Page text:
Meta Announces Default End-to-End Encryption for Facebook and Messenger Chats

Meta, the parent company of Facebook, has declared that all Facebook and Messenger chats will now be encrypted by default, utilizing end-to-end encryption (E2EE).

This means that messages and calls protected by E2EE can only be read by the sender and recipient, ensuring heightened privacy and security.

While the option to enable encrypted messages has been available for years, the default setting is a significant shift.

Loredana Crisan, the head of Messenger, emphasized in a post that E2EE ensures that nobody, including Meta, can access the content of the messages, unless the user chooses to report a message.

Despite the privacy benefits, the move has drawn criticism, particularly from UK police and government officials, who argue that encrypted messages could hinder efforts to detect child sexual abuse on the platform.

Critics fear that the encryption default might make it harder for law enforcement agencies to access crucial information.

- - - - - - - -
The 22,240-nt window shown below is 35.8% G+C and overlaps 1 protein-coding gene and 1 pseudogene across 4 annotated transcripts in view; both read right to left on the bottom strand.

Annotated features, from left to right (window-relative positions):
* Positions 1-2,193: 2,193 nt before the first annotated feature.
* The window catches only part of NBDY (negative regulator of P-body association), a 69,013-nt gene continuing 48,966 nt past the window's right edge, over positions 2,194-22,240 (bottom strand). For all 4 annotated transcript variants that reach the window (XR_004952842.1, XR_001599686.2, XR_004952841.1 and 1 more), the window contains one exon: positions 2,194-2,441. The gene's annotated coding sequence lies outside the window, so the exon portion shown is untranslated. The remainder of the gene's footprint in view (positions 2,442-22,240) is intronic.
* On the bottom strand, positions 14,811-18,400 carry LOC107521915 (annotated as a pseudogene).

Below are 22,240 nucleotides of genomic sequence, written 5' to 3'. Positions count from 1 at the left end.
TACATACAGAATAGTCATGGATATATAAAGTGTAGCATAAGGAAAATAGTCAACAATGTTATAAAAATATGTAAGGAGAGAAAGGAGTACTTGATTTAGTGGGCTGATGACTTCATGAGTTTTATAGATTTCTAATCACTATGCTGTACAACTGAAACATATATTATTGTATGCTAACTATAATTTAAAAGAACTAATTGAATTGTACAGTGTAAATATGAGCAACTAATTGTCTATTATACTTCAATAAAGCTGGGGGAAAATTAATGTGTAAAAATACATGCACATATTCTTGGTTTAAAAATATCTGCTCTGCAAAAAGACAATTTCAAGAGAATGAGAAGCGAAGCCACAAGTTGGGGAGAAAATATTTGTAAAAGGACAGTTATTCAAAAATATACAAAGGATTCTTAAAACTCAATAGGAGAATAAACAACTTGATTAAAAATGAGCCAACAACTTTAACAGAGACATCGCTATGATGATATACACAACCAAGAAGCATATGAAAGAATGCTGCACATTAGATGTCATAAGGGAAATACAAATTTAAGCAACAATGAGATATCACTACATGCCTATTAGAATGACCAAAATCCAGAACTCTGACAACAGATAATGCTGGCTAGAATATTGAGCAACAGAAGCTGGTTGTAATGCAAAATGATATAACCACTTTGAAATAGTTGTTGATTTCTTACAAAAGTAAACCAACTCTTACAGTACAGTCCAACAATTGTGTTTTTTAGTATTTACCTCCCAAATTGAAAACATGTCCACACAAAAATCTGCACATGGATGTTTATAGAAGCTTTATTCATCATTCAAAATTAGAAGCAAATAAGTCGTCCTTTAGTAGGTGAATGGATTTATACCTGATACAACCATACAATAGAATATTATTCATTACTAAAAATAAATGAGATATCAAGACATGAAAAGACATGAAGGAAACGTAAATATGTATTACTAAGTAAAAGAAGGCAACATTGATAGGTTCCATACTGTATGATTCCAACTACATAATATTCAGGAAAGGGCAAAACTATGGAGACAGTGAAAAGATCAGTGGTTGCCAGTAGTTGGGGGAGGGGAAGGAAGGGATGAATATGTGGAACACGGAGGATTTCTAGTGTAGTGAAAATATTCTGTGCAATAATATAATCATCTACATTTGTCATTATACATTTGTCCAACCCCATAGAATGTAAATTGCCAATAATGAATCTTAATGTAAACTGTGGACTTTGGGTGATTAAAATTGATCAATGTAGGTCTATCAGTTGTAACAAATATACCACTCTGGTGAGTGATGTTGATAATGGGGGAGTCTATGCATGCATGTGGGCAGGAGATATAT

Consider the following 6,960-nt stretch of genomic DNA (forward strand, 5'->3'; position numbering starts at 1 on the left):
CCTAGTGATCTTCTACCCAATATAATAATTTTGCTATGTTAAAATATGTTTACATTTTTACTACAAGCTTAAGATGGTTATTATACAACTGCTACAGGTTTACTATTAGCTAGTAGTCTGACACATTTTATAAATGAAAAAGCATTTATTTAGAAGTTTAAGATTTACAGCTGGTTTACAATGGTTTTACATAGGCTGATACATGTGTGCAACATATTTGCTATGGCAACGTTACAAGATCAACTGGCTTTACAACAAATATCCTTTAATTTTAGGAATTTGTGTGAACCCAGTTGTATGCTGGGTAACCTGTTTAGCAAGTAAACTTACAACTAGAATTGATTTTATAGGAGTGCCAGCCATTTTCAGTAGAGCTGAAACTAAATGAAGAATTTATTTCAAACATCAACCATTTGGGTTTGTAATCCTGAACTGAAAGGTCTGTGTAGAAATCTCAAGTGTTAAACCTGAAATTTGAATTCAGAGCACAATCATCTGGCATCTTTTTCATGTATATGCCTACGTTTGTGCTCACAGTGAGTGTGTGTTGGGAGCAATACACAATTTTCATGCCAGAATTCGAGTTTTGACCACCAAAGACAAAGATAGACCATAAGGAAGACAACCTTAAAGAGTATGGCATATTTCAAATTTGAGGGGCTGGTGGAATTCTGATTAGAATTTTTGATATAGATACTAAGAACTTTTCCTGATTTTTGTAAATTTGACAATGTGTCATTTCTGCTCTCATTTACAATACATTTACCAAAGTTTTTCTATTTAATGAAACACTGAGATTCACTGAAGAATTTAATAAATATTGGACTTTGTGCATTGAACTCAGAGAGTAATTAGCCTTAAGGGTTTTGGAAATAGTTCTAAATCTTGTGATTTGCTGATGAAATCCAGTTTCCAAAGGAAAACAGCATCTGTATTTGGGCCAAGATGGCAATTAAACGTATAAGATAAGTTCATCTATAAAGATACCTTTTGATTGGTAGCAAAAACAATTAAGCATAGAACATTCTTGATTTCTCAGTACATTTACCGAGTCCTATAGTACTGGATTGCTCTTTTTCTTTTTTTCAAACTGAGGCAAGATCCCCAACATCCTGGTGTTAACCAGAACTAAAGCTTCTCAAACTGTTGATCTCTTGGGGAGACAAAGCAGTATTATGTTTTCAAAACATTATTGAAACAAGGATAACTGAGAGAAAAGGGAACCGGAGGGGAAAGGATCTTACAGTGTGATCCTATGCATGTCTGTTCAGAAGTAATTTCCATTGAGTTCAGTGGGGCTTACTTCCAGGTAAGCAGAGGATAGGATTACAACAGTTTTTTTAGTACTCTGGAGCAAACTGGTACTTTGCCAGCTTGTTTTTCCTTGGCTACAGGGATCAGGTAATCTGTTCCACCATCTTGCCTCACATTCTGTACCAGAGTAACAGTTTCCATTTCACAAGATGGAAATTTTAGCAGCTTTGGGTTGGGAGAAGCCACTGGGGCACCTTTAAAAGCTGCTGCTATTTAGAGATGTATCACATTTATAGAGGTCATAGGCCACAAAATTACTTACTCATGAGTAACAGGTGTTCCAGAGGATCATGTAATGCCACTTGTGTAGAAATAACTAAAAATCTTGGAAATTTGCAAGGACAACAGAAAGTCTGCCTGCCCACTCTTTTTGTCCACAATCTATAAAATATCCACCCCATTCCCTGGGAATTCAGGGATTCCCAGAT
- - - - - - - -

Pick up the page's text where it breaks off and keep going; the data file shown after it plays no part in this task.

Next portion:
Other messaging apps like iMessage, Signal, and WhatsApp already employ E2EE to protect user privacy.

However, the technology has become a contentious issue, with law enforcement and some children’s charities expressing concerns about its potential misuse.

Meta plans to extend default encryption to messages in Instagram, its other platform, in the coming year.

Users will be prompted to set up a recovery method when their chats are upgraded to E2EE, allowing them to restore messages if they change or lose a device.

The announcement also outlined additional features, including the ability to edit messages within 15 minutes after sending and control over read receipts.

Despite these enhancements, the controversy around default encryption continues, with Meta aiming to balance privacy and security in the evolving landscape of online communication.

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